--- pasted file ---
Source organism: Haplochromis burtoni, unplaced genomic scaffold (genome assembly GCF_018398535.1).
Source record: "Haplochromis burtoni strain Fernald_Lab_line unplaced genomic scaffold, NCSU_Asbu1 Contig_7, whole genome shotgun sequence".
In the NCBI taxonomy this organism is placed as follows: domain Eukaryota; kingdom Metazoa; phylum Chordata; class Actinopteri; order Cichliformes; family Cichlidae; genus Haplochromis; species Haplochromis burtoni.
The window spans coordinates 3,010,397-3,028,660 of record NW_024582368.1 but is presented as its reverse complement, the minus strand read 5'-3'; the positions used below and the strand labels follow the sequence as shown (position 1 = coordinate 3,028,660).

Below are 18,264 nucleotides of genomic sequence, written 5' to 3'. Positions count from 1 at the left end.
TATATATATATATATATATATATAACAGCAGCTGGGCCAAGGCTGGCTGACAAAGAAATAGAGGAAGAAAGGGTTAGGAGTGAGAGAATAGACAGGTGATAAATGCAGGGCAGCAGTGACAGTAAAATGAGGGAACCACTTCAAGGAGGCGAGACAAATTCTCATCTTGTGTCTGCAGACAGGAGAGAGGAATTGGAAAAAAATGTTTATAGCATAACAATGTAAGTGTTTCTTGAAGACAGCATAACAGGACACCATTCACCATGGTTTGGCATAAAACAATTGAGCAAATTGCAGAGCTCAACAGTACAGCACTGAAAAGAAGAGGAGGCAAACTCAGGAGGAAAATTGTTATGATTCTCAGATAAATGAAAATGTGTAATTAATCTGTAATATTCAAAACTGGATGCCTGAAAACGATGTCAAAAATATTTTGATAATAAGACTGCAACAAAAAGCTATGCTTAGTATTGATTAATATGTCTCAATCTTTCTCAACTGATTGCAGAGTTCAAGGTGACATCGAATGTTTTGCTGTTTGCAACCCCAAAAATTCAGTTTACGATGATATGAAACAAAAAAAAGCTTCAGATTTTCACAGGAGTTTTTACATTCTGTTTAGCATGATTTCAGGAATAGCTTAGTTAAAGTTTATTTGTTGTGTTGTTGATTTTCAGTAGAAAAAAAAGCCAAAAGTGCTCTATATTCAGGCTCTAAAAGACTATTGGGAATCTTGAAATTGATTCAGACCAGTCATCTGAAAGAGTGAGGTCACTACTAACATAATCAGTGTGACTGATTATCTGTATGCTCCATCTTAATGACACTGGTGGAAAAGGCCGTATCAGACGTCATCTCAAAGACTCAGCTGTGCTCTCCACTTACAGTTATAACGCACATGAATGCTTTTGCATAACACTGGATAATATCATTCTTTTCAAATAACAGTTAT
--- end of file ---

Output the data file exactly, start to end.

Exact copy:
Source organism: Haplochromis burtoni, unplaced genomic scaffold (genome assembly GCF_018398535.1).
Source record: "Haplochromis burtoni strain Fernald_Lab_line unplaced genomic scaffold, NCSU_Asbu1 Contig_7, whole genome shotgun sequence".
In the NCBI taxonomy this organism is placed as follows: domain Eukaryota; kingdom Metazoa; phylum Chordata; class Actinopteri; order Cichliformes; family Cichlidae; genus Haplochromis; species Haplochromis burtoni.
The window spans coordinates 3,010,397-3,028,660 of record NW_024582368.1 but is presented as its reverse complement, the minus strand read 5'-3'; the positions used below and the strand labels follow the sequence as shown (position 1 = coordinate 3,028,660).

Below are 18,264 nucleotides of genomic sequence, written 5' to 3'. Positions count from 1 at the left end.
TATATATATATATATATATATATAACAGCAGCTGGGCCAAGGCTGGCTGACAAAGAAATAGAGGAAGAAAGGGTTAGGAGTGAGAGAATAGACAGGTGATAAATGCAGGGCAGCAGTGACAGTAAAATGAGGGAACCACTTCAAGGAGGCGAGACAAATTCTCATCTTGTGTCTGCAGACAGGAGAGAGGAATTGGAAAAAAATGTTTATAGCATAACAATGTAAGTGTTTCTTGAAGACAGCATAACAGGACACCATTCACCATGGTTTGGCATAAAACAATTGAGCAAATTGCAGAGCTCAACAGTACAGCACTGAAAAGAAGAGGAGGCAAACTCAGGAGGAAAATTGTTATGATTCTCAGATAAATGAAAATGTGTAATTAATCTGTAATATTCAAAACTGGATGCCTGAAAACGATGTCAAAAATATTTTGATAATAAGACTGCAACAAAAAGCTATGCTTAGTATTGATTAATATGTCTCAATCTTTCTCAACTGATTGCAGAGTTCAAGGTGACATCGAATGTTTTGCTGTTTGCAACCCCAAAAATTCAGTTTACGATGATATGAAACAAAAAAAAGCTTCAGATTTTCACAGGAGTTTTTACATTCTGTTTAGCATGATTTCAGGAATAGCTTAGTTAAAGTTTATTTGTTGTGTTGTTGATTTTCAGTAGAAAAAAAAGCCAAAAGTGCTCTATATTCAGGCTCTAAAAGACTATTGGGAATCTTGAAATTGATTCAGACCAGTCATCTGAAAGAGTGAGGTCACTACTAACATAATCAGTGTGACTGATTATCTGTATGCTCCATCTTAATGACACTGGTGGAAAAGGCCGTATCAGACGTCATCTCAAAGACTCAGCTGTGCTCTCCACTTACAGTTATAACGCACATGAATGCTTTTGCATAACACTGGATAATATCATTCTTTTCAAATAACAGTTAT